George V

About George V

Portrait of George V

Second son of King Edward VII. Born June 3rd, 1865. Married 1893 the Princess Victoria Mary of Teck, only daughter of the Princess Mary Adelaide of Cambridge, by her marriage with Francis, Duke of Teck, 1866.

Succeeded to the throne May 7th, 1910. Held his first council at St. James's Palace the following day; proclaimed King in London and elsewhere throughout the Empire, May 9th. The date of Coronation at Westminster appointed by proclamation was June 22nd, 1911.

George V early entered the Royal Navy, which distinguished service he adopted as a profession, in like manner as his royal ancestor, King William IV., and his uncle, Alfred, Duke of Edinburgh, being an Admiral on the active list at the date of his Accession.

It was truly said of his father, when he became king, that he entered upon a great heritage of loyalty to the throne, established by Queen Victoria's long and beneficent reign. That heritage was largely increased by the briefer but scarcely less gracious and prosperous reign of Edward VII., who succeeded in winning the affection of his subjects of every class in a remarkable measure-a measure rarely equalled in the case of any sovereign of the United Kingdom, and surely never excelled.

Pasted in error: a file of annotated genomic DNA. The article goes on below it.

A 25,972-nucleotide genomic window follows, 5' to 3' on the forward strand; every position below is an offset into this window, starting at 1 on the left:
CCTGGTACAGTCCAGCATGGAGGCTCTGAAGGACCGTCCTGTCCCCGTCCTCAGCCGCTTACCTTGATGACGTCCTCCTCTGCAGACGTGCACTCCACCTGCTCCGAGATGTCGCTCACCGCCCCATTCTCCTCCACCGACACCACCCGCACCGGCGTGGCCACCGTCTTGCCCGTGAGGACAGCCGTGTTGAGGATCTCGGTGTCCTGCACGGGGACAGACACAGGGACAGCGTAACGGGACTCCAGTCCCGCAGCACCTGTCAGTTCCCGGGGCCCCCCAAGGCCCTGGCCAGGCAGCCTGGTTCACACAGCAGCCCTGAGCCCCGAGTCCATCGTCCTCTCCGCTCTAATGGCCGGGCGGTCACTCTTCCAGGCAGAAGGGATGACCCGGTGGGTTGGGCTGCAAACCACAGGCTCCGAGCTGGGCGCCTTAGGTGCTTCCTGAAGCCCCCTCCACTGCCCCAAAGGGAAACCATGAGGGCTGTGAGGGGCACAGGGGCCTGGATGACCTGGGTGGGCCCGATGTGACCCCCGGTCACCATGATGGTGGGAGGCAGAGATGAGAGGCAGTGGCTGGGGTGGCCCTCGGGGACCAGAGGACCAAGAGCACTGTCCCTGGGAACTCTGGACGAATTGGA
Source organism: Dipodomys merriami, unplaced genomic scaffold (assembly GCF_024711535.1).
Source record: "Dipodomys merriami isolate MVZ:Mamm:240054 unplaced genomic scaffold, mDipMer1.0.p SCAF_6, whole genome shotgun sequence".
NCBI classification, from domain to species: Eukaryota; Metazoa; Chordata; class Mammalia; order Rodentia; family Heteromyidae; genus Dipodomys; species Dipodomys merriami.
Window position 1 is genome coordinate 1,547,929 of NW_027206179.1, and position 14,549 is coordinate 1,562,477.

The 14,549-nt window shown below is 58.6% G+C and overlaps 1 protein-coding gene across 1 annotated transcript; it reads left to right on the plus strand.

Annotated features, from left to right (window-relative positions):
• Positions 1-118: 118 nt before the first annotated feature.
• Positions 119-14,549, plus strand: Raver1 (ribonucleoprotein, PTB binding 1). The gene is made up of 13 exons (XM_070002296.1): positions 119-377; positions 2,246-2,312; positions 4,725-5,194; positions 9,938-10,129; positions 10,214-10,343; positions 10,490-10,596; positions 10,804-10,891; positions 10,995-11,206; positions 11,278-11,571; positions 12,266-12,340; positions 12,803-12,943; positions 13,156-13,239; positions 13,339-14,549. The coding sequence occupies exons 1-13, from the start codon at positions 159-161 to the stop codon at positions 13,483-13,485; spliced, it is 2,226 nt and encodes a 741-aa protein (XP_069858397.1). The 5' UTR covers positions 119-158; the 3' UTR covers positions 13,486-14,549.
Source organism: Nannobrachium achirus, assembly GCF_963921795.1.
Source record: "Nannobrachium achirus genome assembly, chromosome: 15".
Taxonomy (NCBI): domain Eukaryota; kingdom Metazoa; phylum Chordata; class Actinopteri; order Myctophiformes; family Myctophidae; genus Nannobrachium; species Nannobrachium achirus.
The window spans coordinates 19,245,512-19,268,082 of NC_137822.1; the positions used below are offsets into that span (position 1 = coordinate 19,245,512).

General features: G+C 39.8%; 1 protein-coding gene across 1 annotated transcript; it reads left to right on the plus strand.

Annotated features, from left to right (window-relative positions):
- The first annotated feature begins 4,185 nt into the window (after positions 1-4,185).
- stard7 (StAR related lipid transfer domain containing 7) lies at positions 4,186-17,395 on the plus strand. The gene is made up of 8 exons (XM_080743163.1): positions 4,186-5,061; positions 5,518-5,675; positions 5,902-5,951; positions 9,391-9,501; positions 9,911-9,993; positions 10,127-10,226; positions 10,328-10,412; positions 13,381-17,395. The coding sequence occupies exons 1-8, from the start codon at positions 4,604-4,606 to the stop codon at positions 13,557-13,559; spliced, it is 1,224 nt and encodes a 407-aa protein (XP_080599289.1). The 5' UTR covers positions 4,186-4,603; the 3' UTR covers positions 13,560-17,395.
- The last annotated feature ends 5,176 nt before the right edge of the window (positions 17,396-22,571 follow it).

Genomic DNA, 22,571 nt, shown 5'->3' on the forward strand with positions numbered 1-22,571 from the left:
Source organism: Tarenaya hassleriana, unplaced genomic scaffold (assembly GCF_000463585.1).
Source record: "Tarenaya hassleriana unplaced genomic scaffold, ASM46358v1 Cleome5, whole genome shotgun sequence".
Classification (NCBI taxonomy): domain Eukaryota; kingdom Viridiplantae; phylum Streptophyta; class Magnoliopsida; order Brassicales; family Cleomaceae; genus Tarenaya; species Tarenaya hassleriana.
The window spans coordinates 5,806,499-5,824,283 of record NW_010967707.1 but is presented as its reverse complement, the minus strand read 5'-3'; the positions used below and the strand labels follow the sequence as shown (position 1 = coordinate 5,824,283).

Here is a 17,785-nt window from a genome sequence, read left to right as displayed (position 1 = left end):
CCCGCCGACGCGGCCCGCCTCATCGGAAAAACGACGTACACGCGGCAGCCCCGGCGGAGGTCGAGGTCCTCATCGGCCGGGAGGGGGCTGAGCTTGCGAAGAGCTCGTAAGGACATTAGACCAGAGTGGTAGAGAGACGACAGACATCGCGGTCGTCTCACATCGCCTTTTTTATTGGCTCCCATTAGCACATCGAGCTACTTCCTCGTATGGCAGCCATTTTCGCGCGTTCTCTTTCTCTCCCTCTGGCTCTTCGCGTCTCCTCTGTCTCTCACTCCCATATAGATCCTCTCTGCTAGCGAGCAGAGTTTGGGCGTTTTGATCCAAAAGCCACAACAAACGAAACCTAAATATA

King George V. was already assured that he could count with certainty on the transference of that loyalty to himself. He had the advantage of no inconsiderable training in two of the best schools-example and experience; of example in what way he may best hope to win a people's devotion and affection so that they shall endure; of experience, in that he had the well-established precedents of two former reigns to guide him, alike in the duties of a constitutional sovereign, and in that conception of royalty which those two reigns made most familiar to his subjects.

King George was endowed with many of the attractive qualities of his father and mother. He was of warm and generous sympathies, a kind heart, and takes a keen interest in any efforts tending to the amelioration of the condition of the poorer classes of his people.

He partook of the punctuality and aptitude for work of the late king, and of his virtues of business method in dealing with it.

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